Up to 25% of coronavirus patients may not show symptoms, CDC director says

The CDC has "pretty much confirmed" that a significant number of people infected with the new coronavirus remain asymptomatic — as many as 25 percent of those infected, the CDC Director Robert Redfield, MD, said in a March 30 interview with radio station WABE, an NPR affiliate in Atlanta.

He also said that it appears that those who do begin showing symptoms appear to shed the virus significantly in their throats, potentially up to 48 hours before symptoms show.

"This helps explain how rapidly this virus continues to spread across the country, because we have asymptomatic transmitters, and we have individuals who are transmitting 48 hours before they become symptomatic," he said.

Dr. Redfield also reiterated the importance of social-distancing measures, saying "This is not just a little recommendation on a piece of paper. This is a very powerful weapon."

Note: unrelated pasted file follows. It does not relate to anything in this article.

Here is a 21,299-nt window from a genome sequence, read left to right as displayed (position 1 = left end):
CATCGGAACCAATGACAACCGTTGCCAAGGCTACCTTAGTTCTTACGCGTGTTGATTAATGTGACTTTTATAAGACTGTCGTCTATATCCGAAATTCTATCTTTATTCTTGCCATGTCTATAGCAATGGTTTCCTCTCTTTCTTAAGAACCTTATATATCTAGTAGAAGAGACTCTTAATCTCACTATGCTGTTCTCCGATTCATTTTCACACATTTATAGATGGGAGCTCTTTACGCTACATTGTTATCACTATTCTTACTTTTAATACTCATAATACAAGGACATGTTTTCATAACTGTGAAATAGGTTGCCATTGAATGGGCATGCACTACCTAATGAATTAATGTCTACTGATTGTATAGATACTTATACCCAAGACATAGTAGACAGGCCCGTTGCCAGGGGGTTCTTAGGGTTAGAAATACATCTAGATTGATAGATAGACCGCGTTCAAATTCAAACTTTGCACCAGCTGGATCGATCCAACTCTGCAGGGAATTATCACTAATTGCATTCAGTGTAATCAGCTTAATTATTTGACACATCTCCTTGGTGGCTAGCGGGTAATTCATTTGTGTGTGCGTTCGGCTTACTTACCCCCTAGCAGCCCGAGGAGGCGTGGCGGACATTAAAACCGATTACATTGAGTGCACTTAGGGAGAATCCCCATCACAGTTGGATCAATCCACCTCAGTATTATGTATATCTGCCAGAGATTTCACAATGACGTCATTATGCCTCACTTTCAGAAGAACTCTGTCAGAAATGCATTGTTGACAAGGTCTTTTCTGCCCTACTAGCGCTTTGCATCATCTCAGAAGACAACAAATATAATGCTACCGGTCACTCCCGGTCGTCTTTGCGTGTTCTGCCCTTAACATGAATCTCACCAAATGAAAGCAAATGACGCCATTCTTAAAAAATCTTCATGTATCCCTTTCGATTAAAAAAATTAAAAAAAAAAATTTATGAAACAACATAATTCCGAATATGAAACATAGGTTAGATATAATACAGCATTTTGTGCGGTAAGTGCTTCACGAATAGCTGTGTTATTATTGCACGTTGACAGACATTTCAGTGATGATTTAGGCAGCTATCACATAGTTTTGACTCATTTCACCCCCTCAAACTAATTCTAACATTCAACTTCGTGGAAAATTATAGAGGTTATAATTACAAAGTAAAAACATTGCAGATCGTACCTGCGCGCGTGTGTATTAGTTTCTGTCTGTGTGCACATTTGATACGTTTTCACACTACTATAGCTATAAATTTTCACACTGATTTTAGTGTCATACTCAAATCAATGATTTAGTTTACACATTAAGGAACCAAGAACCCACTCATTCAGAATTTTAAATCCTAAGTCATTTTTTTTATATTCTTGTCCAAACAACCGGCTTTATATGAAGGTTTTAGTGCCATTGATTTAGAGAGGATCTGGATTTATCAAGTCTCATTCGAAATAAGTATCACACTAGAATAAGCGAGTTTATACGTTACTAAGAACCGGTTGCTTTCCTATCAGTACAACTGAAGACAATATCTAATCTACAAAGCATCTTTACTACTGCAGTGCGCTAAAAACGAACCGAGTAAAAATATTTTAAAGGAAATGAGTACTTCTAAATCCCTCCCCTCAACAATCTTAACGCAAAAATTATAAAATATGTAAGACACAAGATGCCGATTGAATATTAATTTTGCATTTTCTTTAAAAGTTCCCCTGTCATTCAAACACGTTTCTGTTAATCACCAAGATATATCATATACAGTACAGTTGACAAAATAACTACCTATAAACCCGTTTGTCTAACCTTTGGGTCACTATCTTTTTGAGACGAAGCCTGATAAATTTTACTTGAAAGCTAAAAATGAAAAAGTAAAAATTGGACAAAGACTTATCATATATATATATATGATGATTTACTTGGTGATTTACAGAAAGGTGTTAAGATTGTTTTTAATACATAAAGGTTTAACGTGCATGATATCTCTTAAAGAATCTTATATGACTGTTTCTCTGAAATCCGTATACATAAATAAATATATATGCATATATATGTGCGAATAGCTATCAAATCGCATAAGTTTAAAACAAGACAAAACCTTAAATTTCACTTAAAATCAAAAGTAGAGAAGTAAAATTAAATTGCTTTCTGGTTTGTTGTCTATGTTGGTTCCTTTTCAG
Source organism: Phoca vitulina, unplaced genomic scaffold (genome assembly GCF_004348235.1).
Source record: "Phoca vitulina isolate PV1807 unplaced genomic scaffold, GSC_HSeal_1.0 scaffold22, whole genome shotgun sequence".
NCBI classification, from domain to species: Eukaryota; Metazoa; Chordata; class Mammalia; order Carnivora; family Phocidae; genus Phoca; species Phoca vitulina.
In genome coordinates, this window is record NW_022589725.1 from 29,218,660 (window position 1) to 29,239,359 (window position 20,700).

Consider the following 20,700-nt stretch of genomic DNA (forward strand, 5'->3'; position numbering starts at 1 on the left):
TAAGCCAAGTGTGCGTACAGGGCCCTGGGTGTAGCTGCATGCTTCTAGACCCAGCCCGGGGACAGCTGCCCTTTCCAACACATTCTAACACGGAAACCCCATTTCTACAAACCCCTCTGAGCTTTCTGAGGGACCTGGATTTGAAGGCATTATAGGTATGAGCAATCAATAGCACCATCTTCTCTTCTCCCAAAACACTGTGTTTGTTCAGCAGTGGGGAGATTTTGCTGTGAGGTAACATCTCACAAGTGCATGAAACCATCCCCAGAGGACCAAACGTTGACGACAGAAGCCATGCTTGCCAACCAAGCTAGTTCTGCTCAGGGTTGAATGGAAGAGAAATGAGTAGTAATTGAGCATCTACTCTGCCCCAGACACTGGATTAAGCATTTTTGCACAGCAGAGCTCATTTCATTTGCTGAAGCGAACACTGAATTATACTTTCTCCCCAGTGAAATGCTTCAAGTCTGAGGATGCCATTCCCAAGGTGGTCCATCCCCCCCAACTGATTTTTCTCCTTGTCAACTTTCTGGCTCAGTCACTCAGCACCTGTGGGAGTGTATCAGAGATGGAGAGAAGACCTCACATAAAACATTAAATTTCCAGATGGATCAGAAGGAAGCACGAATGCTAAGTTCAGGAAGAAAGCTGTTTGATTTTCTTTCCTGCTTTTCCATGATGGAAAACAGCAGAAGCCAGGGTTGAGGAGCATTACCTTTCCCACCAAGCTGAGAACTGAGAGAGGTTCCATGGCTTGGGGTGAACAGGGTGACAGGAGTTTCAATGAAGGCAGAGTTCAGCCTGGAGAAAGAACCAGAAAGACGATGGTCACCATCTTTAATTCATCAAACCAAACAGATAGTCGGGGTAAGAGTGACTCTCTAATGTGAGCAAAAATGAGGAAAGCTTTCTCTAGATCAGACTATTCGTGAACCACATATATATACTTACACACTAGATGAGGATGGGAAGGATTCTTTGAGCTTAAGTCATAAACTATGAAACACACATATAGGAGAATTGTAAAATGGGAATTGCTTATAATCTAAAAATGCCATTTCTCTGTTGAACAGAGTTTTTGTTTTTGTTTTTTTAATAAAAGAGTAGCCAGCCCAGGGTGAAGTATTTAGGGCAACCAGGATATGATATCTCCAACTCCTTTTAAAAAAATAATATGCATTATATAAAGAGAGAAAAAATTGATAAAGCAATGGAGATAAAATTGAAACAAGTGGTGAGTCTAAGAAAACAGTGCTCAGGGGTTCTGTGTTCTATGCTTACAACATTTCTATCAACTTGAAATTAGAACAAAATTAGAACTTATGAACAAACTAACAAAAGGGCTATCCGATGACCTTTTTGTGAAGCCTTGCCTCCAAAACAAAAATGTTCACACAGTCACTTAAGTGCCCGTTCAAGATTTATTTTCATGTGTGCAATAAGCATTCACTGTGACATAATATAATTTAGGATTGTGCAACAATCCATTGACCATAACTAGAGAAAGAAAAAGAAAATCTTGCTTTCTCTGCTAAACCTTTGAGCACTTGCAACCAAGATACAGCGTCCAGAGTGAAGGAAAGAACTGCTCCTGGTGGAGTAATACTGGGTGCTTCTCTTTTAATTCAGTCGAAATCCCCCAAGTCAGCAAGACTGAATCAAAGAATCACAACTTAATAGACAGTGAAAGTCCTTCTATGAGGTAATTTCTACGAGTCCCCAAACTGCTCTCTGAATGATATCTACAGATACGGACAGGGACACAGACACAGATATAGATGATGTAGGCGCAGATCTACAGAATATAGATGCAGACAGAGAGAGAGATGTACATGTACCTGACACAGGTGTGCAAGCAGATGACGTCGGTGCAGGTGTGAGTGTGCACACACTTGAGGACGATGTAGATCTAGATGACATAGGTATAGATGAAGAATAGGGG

The CDC director anticipates the virus spread will die down as we move into late spring, early summer, but we will see a second wave in late fall or early winter. In the intervening months, the U.S. needs to continue working on measures, such as early case definition, isolation and contact- tracing, to prepare.

"This virus is going to be with us," he said. "I'm hopeful that we'll get through this first wave and have some time to prepare for the second wave. I'm hopeful that the private sector in its ingenuity and working with the government, NIH, will develop a vaccine that ultimately will change the impact of this virus."

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